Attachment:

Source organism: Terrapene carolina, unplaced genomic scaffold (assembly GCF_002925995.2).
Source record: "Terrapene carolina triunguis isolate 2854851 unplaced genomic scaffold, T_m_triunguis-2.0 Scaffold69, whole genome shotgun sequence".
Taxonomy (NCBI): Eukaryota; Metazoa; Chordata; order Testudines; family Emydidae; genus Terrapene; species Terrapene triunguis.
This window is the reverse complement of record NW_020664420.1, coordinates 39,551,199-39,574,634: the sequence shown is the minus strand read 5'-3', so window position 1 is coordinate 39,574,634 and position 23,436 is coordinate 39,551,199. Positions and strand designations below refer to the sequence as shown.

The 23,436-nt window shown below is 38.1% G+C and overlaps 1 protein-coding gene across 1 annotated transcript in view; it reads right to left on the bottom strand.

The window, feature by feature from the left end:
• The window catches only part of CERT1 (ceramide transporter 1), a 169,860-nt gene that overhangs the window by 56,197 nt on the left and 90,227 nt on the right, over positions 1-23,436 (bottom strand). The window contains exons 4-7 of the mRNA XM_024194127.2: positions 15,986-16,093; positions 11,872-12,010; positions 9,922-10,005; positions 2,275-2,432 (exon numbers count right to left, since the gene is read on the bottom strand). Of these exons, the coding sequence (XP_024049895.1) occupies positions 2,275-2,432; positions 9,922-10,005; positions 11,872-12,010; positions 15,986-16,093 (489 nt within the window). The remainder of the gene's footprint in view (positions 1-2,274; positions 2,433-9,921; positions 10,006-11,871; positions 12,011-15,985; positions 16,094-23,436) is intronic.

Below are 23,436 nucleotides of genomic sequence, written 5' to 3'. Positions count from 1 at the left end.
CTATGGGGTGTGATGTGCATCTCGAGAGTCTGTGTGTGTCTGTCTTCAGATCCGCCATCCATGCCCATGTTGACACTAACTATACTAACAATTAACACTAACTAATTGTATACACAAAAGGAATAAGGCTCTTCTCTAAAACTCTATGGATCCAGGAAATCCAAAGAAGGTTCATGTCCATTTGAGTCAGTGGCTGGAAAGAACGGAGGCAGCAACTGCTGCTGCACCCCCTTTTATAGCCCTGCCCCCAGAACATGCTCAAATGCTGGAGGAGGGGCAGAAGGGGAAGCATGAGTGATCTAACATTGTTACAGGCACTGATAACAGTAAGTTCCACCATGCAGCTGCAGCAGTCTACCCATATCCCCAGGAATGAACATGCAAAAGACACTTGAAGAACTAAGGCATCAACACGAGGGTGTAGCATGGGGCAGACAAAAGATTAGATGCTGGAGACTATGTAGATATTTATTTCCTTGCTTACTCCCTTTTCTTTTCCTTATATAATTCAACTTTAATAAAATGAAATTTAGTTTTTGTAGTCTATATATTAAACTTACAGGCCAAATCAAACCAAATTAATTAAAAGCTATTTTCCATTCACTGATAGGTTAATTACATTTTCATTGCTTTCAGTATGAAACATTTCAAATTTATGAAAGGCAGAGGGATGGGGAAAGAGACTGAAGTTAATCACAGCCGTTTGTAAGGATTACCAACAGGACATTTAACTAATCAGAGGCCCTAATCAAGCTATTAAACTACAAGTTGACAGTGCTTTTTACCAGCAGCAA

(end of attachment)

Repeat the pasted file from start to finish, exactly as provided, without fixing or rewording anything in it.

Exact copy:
Source organism: Terrapene carolina, unplaced genomic scaffold (assembly GCF_002925995.2).
Source record: "Terrapene carolina triunguis isolate 2854851 unplaced genomic scaffold, T_m_triunguis-2.0 Scaffold69, whole genome shotgun sequence".
Taxonomy (NCBI): Eukaryota; Metazoa; Chordata; order Testudines; family Emydidae; genus Terrapene; species Terrapene triunguis.
This window is the reverse complement of record NW_020664420.1, coordinates 39,551,199-39,574,634: the sequence shown is the minus strand read 5'-3', so window position 1 is coordinate 39,574,634 and position 23,436 is coordinate 39,551,199. Positions and strand designations below refer to the sequence as shown.

The 23,436-nt window shown below is 38.1% G+C and overlaps 1 protein-coding gene across 1 annotated transcript in view; it reads right to left on the bottom strand.

The window, feature by feature from the left end:
• The window catches only part of CERT1 (ceramide transporter 1), a 169,860-nt gene that overhangs the window by 56,197 nt on the left and 90,227 nt on the right, over positions 1-23,436 (bottom strand). The window contains exons 4-7 of the mRNA XM_024194127.2: positions 15,986-16,093; positions 11,872-12,010; positions 9,922-10,005; positions 2,275-2,432 (exon numbers count right to left, since the gene is read on the bottom strand). Of these exons, the coding sequence (XP_024049895.1) occupies positions 2,275-2,432; positions 9,922-10,005; positions 11,872-12,010; positions 15,986-16,093 (489 nt within the window). The remainder of the gene's footprint in view (positions 1-2,274; positions 2,433-9,921; positions 10,006-11,871; positions 12,011-15,985; positions 16,094-23,436) is intronic.

Below are 23,436 nucleotides of genomic sequence, written 5' to 3'. Positions count from 1 at the left end.
CTATGGGGTGTGATGTGCATCTCGAGAGTCTGTGTGTGTCTGTCTTCAGATCCGCCATCCATGCCCATGTTGACACTAACTATACTAACAATTAACACTAACTAATTGTATACACAAAAGGAATAAGGCTCTTCTCTAAAACTCTATGGATCCAGGAAATCCAAAGAAGGTTCATGTCCATTTGAGTCAGTGGCTGGAAAGAACGGAGGCAGCAACTGCTGCTGCACCCCCTTTTATAGCCCTGCCCCCAGAACATGCTCAAATGCTGGAGGAGGGGCAGAAGGGGAAGCATGAGTGATCTAACATTGTTACAGGCACTGATAACAGTAAGTTCCACCATGCAGCTGCAGCAGTCTACCCATATCCCCAGGAATGAACATGCAAAAGACACTTGAAGAACTAAGGCATCAACACGAGGGTGTAGCATGGGGCAGACAAAAGATTAGATGCTGGAGACTATGTAGATATTTATTTCCTTGCTTACTCCCTTTTCTTTTCCTTATATAATTCAACTTTAATAAAATGAAATTTAGTTTTTGTAGTCTATATATTAAACTTACAGGCCAAATCAAACCAAATTAATTAAAAGCTATTTTCCATTCACTGATAGGTTAATTACATTTTCATTGCTTTCAGTATGAAACATTTCAAATTTATGAAAGGCAGAGGGATGGGGAAAGAGACTGAAGTTAATCACAGCCGTTTGTAAGGATTACCAACAGGACATTTAACTAATCAGAGGCCCTAATCAAGCTATTAAACTACAAGTTGACAGTGCTTTTTACCAGCAGCAA